Word is Our Weapon
Subcomandante Marcos on NAFTA in September of 1995: "In the first half of this decade, The U.S. government made a mistake backing Carlos Salinas de Gotari [then Mexico's president]. It made a mistake signing NAFTA, which lacked the support of the majority of the North American people, and which spelled a summary execution of Mexico's indigenous people...The U.S. government decided, once more, to back a man who continues the politics of deceit of his predecessor, who denies the people of Mexico democracy, freedom, and justice."
Divided into three sections, Our Word is Our Weapon, Seven Stories Press; 2001, is a big book with the annoying characteristic of forcing the reader to pause and consider questions that have the potential to disrupt the day, break into the pattern of not thinking about the political shape of the world. Specifically, globalization; a policy generated by and for huge, largely American, corporations concerned with trade and the bottom line--profit. You and I have very little to say about a policy that daily affects our lives. Unless, of course, we happen to be CEO's or suited corporate employees, and, granted, there are plenty of those.
So what is Subcomandante Marco's big grief? Section I of the book, entitled UNVEILING MEXICO, gives a brief history of Mexico from the overthrow of colonial Spain to the overthrow of the dictator Porfirio Daiz by Poncho Villa's men during the revolution of 1911; to the framing of a constitution in 1917 due largely to the efforts of Emiliano Zapata, a peasant revolutionary; to the dictatorship of the ruling party, the PRI, which governed Mexico in a corrupt single party system disguised as a democracy for seventy years. (This past year Vicente Fox broke the back of the PRI by winning the presidency with the conservative PAN party.)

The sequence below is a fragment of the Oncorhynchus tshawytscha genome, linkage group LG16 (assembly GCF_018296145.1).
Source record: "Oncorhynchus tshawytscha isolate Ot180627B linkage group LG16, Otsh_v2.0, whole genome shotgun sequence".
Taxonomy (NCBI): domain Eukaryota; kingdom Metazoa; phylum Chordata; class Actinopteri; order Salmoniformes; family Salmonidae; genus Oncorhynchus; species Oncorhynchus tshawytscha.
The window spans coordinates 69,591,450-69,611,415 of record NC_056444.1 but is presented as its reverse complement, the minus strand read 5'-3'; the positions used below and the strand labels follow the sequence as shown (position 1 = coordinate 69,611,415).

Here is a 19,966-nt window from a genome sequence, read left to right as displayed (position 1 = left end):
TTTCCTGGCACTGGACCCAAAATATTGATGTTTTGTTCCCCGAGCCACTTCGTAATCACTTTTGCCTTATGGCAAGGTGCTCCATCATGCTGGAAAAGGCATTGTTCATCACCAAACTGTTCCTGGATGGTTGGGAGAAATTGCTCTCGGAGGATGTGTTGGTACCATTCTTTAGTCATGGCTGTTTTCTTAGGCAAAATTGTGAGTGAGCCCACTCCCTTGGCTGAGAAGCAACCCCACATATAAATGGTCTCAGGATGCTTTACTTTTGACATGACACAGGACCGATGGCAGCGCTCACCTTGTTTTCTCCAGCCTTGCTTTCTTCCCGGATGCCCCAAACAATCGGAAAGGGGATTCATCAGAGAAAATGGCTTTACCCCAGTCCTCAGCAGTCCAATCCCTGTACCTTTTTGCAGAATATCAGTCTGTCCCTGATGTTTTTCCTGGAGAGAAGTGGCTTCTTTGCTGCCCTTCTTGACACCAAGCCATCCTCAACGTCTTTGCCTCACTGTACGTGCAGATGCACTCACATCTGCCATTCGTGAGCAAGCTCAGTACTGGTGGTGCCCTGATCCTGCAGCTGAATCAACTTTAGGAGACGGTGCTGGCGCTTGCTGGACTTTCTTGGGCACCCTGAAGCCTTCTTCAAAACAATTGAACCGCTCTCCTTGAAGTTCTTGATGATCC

Throughout the book is the theme of resistance: "Enough is enough!" or, "Ya basta!" Subcomandante Insurgente Marcos's voice is Gandhi crossed with Che Guevara; a humanist willing to bear arms. He is the spokesperson for the Zapatista National Liberation Army (or EZLN), representing the indigenous population of the state of Chiapas in the Lacandon Jungle of Southeast Mexico. On January 1, 1994, the first day of the implementation of NAFTA, the EZLN declared war on the Mexican government, "...not to usurp power, but to exercise it." The forgotten indigenous, first oppressed and enslaved by Spain five hundred years ago, had had enough. The impact of the global world market, they understood, would not bring benefits to the world's indigenous population, but would in fact be a "death sentence."